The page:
of  deleted files is only available on ext2 file	systems.  The undelete
       file system is just an interface	to the ext2fs library to retrieve  all
       of the deleted files names on an	ext2fs and provides and	to extract the
       selected	files into a regular partition.

       To use this file	system,	you have to chdir into the special  file  name
       formed by the "undel://"	prefix and the file name where the actual file
       system resides.

       For example, to recover deleted files on	the second  partition  of  the
       first SCSI disk on Linux, you would use the following path name:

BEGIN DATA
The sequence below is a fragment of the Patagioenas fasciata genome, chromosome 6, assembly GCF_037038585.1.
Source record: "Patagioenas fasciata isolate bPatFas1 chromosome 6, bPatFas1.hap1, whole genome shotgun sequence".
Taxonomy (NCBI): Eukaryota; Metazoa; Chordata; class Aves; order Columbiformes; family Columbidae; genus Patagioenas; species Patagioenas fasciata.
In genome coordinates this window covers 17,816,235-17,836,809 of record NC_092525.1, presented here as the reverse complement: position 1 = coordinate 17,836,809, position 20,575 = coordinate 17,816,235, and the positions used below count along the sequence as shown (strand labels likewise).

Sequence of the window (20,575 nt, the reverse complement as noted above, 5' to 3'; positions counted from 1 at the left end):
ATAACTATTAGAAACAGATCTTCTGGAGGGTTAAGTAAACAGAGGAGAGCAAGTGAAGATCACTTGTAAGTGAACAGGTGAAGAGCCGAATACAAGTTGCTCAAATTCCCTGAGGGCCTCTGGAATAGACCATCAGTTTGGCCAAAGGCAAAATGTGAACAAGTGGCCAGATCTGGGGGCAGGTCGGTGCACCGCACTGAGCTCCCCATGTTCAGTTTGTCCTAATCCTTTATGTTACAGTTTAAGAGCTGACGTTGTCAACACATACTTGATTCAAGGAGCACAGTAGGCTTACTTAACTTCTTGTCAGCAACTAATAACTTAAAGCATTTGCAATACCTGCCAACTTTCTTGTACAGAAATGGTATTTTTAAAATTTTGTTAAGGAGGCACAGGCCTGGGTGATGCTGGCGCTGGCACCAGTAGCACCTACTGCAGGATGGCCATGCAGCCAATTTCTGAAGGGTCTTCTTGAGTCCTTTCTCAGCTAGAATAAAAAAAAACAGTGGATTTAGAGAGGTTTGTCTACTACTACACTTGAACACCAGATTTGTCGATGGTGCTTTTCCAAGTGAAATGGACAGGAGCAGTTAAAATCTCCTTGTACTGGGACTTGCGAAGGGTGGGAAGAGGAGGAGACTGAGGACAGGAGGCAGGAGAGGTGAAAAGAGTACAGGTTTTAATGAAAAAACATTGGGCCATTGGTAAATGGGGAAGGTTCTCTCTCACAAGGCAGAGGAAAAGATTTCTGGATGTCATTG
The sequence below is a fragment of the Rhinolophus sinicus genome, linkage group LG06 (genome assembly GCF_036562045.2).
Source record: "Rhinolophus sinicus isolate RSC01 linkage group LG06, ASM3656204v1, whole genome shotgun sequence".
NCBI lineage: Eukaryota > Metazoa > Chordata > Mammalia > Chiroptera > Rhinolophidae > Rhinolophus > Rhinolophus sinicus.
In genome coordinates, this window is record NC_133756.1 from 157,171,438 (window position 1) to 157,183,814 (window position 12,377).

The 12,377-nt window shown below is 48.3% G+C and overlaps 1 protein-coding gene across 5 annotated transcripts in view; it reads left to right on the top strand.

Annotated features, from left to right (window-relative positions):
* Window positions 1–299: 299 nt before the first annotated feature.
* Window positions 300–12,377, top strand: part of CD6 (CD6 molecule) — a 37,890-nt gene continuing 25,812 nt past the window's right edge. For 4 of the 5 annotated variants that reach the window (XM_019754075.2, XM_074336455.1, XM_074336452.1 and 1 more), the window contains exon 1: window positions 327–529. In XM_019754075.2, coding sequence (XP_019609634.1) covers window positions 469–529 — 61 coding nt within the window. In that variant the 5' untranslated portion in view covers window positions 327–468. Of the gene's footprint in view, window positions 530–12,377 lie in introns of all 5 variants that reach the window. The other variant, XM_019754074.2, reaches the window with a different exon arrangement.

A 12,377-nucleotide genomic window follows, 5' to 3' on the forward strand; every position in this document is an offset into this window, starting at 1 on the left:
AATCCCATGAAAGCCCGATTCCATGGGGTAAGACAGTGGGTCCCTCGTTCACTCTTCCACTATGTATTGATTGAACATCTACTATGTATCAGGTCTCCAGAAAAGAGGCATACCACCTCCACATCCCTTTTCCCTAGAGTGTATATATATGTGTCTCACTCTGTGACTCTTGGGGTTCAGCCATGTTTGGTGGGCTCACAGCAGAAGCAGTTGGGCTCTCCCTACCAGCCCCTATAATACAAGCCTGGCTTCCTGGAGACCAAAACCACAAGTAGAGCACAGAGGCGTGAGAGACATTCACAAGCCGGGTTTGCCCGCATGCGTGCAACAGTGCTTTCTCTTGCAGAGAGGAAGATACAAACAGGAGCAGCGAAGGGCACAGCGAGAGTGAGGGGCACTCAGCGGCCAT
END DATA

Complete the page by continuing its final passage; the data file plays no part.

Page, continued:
undel://sda2

       It  may	take  a	while for the undelfs to load the required information
       before you start	browsing files there.

  SMB File System
       The smbfs allows	you to manipulate files	on remote  machines  with  SMB
       (or  CIFS)  protocol.   These  include  Windows for Workgroups, Windows
       9x/ME/XP, Windows NT, Windows 2000 and Samba.  To actually use it,  you
       may  try	 to  use the panel command "SMB	link..."  (accessible from the
       menubar)	or you may directly change your	current	directory to it	 using
       the cd command to a path	name that looks	like this:

       smb://[user@]machine[/service][/remote-dir]

       The  user, service and remote-dir elements are optional.	 The user, do-
       main and	password can be	specified in an	input dialog.

       Examples:

	   smb://machine/Share
	   smb://other_machine
	   smb://guest@machine/Public/Irlex

  EXTernal File	System
       extfs allows you	to integrate numerous features and file	types into GNU